Now that you’ve split up, those comparisons unintentionally take a turn for the worst.
You’re so messy, just like your mom. Why can’t you clean up after yourself?
Why do you have to be so lazy? You are exactly like your dad, he never helped out around the house.
Whether it’s an off the cuff comparison or a blunt statement, when kids hear negative things about a parent, it has real staying power. Expect your child to hear those comments as a direct criticism—as if you are saying something negative about them.
If Dad pops off with, “Your mom is such a gold digger, she took everything,” Victoria has to wonder, “Am I that way too?”
When Mom rants about what a loser Dad is, Caden may question, “Does Mom feel that way about me?”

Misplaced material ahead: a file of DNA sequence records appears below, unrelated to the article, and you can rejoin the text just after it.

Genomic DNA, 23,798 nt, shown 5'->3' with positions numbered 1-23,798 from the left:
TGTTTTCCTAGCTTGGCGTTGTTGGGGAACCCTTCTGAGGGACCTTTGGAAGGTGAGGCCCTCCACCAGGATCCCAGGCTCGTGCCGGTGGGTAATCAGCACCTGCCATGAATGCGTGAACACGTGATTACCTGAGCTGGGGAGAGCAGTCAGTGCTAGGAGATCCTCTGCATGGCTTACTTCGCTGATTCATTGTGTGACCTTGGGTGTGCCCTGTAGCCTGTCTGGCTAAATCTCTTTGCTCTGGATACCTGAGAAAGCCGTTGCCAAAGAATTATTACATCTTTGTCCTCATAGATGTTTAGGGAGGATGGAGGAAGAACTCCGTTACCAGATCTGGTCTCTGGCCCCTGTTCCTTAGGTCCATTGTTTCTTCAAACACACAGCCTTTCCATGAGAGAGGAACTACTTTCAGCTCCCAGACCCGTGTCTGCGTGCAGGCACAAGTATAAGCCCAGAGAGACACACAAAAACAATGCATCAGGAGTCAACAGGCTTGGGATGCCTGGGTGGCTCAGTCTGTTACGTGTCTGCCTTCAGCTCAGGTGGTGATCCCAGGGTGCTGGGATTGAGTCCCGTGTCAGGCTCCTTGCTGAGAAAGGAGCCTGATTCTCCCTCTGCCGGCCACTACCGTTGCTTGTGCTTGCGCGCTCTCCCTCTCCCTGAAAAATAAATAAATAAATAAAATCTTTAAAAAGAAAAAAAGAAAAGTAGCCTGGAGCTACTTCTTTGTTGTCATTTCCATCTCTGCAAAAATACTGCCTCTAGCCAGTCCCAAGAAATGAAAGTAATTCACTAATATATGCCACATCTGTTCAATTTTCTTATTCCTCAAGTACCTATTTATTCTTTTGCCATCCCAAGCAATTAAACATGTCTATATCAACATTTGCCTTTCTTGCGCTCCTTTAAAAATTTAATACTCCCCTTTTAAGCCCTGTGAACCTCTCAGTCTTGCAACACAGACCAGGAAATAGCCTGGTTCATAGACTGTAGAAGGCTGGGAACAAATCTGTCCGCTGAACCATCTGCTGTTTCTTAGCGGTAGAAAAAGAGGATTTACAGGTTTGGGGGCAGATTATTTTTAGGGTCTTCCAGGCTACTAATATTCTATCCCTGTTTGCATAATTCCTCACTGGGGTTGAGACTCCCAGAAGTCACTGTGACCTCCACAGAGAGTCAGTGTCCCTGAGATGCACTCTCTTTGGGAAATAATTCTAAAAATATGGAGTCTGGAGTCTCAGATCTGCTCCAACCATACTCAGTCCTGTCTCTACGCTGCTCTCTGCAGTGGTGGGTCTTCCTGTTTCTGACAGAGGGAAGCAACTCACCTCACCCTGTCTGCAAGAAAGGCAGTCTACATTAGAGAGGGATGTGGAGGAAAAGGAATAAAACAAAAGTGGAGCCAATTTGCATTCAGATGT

Keep in mind, not all kids may be able to talk about how it feels for them, but it’s there all the same—and it can come out in the form of low self-esteem, kids not talking about their feelings, isolating or withdrawing, protecting or defending a parent.
Over time children may grow to resent the badmouthing and begin to distance themselves from the critical parent.
The most heartbreaking result is damage to the child’s sense of worth and self-esteem.
Think about it: if you have parents who hate each other, what does that say about you?
When kids hear something negative about a parent—even if it’s true—they tend to take it in as something bad or undesirable about themselves. And when that opinion comes from someone they love, it packs a powerful punch. If they think your opinion of the other parent is “bad,” they see themselves as “bad.” And they may be wondering if you see them as “bad” too.
And they don’t know what to do with this.